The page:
Pub day is like a birthday. It comes every year at the same time, so readers know to expect it. You make lists of what you want and lists of what you hope. You wait for it … wait for it … wait for it. Then, finally, it’s here. You’re a year older. But you have a new book, new cover, new sales goal. You may also have a new author photo – which, honestly, for me, is the most painful part of the whole process.
I hate having my picture taken. Hate it. That’s why I became a photographer myself – to be on the back end of the camera, rather than in front of the lens. But my book needs a picture of me, and not a cute little stylized emoji. We’re talking about hair and makeup and clothes. We’re talking weeks of planning – losing a few desperate pounds, timing haircut and hair color and manicure. We’re talking poring through my closet for the right outfit, buying a new one and then returning it, because it’s nowhere near as good as what I already have. We’re talking multiple outfits, because while you’re going to all this effort, you need to take photos for more than one book, for Pete’s sake.
Over the years, I’ve done photo shoots in a studio, in a park, in a back room at the publishing house, at a store, at my home. On this pub day (Before And Again – YAY!!!), I thought it would be fun to give you a retrospective.
The Photo Retrospective
First, my first. It was 1980-something. I found a local photographer who loved the idea that there was love in my books. He plied me with wine, picked a rose from his arbor, and took this.
By the 1990’s, I was taking myself a little more seriously. This is from 1991, taken in yet another local studio. Look at that hair!
By 1993 and 1994, I wanted glitz. Here are two from those years.
Then came Coast Road in 1998. My publisher brought me to New York and took me to the studio of a renowned photographer, who tried to recreate the feel of the Big Sur coast. What I actually remember most about this shoot is that neither the photographer nor the art director liked the clothes I had schlepped from Boston to Manhattan. So the art director’s assistant actually went out to a nearby store and bought a few things, none of which I used. Not one of my most successful outcomes here. But at least the clothes are mine.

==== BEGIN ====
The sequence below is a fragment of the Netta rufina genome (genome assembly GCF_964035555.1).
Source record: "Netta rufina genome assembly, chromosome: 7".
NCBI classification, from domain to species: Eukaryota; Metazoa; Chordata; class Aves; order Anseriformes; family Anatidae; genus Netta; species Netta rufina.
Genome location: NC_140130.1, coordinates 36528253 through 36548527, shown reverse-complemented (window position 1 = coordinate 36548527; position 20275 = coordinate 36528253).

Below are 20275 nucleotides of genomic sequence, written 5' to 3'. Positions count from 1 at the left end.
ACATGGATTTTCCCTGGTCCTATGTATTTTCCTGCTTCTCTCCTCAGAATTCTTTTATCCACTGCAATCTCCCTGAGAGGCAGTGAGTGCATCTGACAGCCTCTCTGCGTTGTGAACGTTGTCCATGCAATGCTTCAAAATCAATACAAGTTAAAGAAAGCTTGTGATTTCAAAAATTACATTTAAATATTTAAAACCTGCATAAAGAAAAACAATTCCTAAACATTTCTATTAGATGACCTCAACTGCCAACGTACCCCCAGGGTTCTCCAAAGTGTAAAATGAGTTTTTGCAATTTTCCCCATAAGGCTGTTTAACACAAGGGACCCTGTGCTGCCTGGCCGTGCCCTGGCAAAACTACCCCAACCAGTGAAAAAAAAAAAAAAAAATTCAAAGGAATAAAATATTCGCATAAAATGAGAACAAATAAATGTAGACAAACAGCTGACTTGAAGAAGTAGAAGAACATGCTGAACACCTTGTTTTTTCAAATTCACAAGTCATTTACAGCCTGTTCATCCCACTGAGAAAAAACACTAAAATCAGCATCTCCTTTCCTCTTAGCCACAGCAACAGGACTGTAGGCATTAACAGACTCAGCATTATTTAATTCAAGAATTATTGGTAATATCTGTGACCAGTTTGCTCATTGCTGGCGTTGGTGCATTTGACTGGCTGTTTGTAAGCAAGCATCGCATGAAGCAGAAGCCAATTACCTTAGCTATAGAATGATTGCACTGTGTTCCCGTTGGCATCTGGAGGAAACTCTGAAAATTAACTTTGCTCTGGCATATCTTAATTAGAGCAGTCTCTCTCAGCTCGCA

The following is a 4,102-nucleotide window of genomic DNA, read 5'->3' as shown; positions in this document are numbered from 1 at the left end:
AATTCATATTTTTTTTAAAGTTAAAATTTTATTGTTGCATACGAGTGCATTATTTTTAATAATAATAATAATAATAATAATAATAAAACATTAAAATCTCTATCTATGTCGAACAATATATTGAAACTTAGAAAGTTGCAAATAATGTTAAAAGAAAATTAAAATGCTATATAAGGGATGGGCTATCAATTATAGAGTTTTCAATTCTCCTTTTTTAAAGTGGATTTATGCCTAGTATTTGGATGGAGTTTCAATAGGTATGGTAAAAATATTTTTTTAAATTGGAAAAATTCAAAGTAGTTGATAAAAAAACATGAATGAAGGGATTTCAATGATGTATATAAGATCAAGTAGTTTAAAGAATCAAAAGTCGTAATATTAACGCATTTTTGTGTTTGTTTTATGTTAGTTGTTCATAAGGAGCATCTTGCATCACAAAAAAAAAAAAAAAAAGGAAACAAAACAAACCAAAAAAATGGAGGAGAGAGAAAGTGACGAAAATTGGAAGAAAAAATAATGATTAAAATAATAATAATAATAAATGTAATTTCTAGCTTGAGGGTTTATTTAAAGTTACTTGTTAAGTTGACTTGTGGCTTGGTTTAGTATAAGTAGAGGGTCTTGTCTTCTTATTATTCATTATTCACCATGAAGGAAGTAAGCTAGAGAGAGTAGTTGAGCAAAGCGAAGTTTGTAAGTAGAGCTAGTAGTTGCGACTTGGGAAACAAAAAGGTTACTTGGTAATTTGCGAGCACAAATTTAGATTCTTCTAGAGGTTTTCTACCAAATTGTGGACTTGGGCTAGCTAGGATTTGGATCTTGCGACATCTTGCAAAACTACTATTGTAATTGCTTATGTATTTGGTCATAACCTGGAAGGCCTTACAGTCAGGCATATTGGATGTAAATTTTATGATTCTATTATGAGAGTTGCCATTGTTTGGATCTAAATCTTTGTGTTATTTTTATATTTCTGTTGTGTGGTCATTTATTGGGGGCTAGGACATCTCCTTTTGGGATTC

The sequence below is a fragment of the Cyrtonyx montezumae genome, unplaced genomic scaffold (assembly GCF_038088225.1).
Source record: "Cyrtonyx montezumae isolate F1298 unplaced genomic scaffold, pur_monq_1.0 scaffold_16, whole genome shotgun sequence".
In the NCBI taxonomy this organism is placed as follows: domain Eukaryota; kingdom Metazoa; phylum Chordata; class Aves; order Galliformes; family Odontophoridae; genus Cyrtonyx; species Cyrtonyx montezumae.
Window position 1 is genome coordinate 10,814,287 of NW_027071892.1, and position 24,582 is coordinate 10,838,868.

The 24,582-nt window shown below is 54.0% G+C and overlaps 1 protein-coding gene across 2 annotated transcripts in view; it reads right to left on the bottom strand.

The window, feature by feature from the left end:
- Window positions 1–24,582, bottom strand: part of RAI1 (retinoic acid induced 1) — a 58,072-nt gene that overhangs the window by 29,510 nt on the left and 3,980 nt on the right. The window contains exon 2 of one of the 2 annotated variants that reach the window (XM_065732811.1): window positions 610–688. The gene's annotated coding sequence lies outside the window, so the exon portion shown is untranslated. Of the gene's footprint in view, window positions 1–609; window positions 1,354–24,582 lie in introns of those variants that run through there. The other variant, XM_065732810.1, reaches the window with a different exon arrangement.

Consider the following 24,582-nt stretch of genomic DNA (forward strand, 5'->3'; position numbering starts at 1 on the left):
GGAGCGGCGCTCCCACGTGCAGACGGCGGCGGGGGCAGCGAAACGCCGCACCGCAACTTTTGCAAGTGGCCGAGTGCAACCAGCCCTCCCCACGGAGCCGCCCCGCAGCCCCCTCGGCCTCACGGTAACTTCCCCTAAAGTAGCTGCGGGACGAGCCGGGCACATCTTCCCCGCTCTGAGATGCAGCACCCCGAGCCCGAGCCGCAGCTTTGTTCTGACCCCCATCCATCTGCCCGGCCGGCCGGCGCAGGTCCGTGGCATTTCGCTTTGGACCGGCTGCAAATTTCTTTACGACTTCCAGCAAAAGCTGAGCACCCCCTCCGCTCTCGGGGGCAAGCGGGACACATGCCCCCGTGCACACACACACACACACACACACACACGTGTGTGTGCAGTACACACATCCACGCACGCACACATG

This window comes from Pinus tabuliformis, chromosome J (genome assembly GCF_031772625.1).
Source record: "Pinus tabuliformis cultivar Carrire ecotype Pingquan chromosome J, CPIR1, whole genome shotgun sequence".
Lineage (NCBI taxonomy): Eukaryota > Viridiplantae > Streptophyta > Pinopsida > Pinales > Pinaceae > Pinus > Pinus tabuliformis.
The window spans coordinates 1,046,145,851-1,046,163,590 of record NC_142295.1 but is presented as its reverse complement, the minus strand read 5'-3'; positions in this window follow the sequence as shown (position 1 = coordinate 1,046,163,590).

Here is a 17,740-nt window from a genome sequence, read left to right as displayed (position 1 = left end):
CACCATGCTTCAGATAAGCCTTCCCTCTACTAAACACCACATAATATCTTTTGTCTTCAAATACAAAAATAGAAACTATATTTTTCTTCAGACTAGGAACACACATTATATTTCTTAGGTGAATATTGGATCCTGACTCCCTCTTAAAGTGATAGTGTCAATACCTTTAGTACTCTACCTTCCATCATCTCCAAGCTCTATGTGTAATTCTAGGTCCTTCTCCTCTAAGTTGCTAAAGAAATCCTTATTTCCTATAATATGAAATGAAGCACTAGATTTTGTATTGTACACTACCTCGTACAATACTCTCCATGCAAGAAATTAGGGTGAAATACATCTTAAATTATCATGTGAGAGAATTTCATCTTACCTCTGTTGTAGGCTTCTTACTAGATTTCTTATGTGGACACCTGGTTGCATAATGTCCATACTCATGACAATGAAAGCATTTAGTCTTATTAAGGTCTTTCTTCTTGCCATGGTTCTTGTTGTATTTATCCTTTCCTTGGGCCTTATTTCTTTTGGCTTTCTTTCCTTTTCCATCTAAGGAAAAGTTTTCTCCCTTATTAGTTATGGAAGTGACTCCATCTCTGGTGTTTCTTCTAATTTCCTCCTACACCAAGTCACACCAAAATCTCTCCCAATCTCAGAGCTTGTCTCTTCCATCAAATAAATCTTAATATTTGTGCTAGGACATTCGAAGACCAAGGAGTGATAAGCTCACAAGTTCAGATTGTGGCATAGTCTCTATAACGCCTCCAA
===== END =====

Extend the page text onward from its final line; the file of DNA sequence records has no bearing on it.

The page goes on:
With the turn of the century, the photos improved. This one for The Woman Next Door was taken in 2000 on the front steps of my own house. I always do better when the shoot is local. It’s so easy to pick clothes when the photographer and art director are with me in my closet.
Then came one of my favorite photographers, Jerry Bauer. I’m not sure how I first got his name, likely from an editor whose author he photographed. Jerry was an easy-going, itinerant photographer. An American living in Rome, he used to come to the US to photograph for three weeks at a time. Definitely of the old school, he believed in using available light and his own eye. When I picked him up at the train station, he would be carrying one camera case. That’s it. Just one. We’d drive to my house where we’d have lunch and talk politics, then we would wander through the house together until I heard, “Ooooh … right here … the light … beautiful … tip your head … this way … back a little … chin around … perfect.” I used him for two different shoots. The one on the left is from 2004, the one on the right from 2006. He died in 2010. I miss him.
In 2008, there was an outside shoot at Tower Hill Botanic Garden in Boylston, MA. The weather was a factor; the original date had to be scrapped because of rain, and then the day we chose was gorgeous but HUMID. If you have curly hair like mine, you know that HUMID is BAD. But I had no choice. Airbrushing took care of the worst of the curing ends. And I actually did get a shot that I loved. I used it on book covers, my website, and for publicity gigs.
Then I found Kerry Brett. She’s a dream of a photographer whose studio is an hour from my home, and she’s so, so talented. Our first shoot was in 2012. One of my most vivid memories of this is arriving at her studio and starting to change into the first of my outfits in her foyer when her dad walked in. He’s a renowned photographer in his own right, and I already knew him.
So there I was with a pair of leggings half on; I can’t pull them up under my tunic with him standing right there, and what’s the point of taking them off with him watching. So I froze and talked with him, bent over with my hands on my tights … until he left. The shoot was all uphill from there. We started indoors, then went outside.
I include two pictures from this shoot so that you can see the difference sunlight can make when it comes to hair. Same shoot, different lighting. Okay, add a little wind on the right, but you get the idea.
My second shoot with Kerry was in 2015 and includes my current author photo. Here’s another good picture from the shoot, but if you want to see the book cover one, you’ll have to buy the book!
Connect with me on social media: Twitter, Facebook, my new Street Team (click to join for fun, exclusive things I’m dreaming up), Pinterest, Instagram, and that’s it for now. I need time to write my books!